In 1999, I met a street entrepreneur by the name of Earnest Riggs who sold pencils. He was homeless. One of my best friends, a Metro Police Sargent, befriended Earnest and linked him with social services and healthcare. Earnest was dying.

“It is not right that people should die alone on the streets of Nashville.”

Thus, we held a fundraiser and leased an apartment for Earnest. Earnest passed away in the spring of 2000. That fall I got a job as a reporter at a start-up newspaper called The City Paper, and I began writing one story a month about homelessness. That’s when I learned about Nashville Rescue Mission and its services, and I have watched it grow its programs ever since.

Now, 18 years later, I serve as the director of the Metro Homeless Impact Division. I’m responsible for bringing community partners together to build an effective Housing Crisis Resolution System to prevent and end homelessness in Nashville.

Ending homelessness does not mean that people will not lose their housing. What it means is that we have a system in place where people have immediate access to a safe shelter bed and are quickly assisted with access to permanent housing with the right level of support (depending on their personal needs) to maintain their housing. Effectively ending homelessness means that we, as a community, assist people back to permanent housing as quickly as possible, ideally within 90 days or less.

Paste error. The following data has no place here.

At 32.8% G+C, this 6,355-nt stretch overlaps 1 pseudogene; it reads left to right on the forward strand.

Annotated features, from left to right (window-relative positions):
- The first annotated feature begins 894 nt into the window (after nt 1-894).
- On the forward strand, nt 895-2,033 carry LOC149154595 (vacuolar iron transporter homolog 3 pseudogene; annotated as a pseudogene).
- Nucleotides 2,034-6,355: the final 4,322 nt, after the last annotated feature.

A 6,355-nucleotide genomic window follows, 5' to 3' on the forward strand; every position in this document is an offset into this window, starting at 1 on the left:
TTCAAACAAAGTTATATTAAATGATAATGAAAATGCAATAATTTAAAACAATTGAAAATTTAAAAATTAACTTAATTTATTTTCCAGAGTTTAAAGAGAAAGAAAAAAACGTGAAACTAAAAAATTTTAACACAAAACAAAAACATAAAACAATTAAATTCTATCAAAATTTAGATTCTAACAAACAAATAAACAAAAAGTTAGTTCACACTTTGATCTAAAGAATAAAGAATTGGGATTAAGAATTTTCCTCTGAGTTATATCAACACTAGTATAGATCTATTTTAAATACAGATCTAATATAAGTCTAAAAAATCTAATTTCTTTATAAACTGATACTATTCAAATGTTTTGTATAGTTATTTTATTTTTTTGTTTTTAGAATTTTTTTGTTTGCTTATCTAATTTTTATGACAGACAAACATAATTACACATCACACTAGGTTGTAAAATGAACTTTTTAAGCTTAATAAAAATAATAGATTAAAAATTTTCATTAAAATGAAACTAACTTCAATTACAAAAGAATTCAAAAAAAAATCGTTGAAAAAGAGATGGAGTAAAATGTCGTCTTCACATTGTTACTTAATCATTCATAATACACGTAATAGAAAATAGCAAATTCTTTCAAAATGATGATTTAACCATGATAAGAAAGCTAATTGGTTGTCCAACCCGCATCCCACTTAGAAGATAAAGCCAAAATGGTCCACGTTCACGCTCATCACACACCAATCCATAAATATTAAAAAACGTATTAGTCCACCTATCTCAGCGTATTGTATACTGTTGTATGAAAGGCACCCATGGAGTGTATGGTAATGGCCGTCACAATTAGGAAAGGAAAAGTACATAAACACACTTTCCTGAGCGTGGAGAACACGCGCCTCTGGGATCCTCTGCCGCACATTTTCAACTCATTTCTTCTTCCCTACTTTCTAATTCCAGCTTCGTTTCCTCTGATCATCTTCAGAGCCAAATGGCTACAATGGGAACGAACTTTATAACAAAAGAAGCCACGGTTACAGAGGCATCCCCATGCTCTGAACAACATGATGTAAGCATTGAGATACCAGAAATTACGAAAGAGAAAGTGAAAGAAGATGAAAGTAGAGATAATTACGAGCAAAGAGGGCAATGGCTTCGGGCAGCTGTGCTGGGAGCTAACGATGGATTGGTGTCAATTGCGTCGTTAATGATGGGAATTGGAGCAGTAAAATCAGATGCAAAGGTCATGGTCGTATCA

In an efficient Housing Crisis Resolution System, we will identify people who experience a housing crisis quickly, and through a common community assessment, help link them with the right services to access stable housing. Such a system will only work with an immediate access point for people who seek help.

In my mind, Nashville Rescue Mission serves as one of the main access points to help people who have lost their housing in our city.

Shelter is where most people will be able to take a deep breath and evaluate their situation. It is imperative that we partner with Nashville Rescue Mission and support the services the Mission provides to help people move into permanent housing as quickly as possible while being able to address their underlying issues that may have led to their state of homelessness.

Nashville Rescue Mission has become a place of hope for many people—a new beginning that focuses on the well being of a person. Building a systems approach that works for every person experiencing a housing crisis takes many partners who hold each other accountable. The leadership of the Mission understands that and understands its role in that system: the beginning of the journey back to permanent housing. Thank you, Nashville Rescue Mission, and thank you to all your supporters!

 


Judy was born in Switzerland and moved to the United States in the mid- 1990s to finish her studies in journalism and political science. She received her Master’s of Science degree in mass media communications in 2003 and a Masters of Art degree in Civic Leadership from Lipscomb University in 2014. She was recently named the director of the Metro Homeless Impact Division, formerly known as the Metropolitan Homelessness Commission.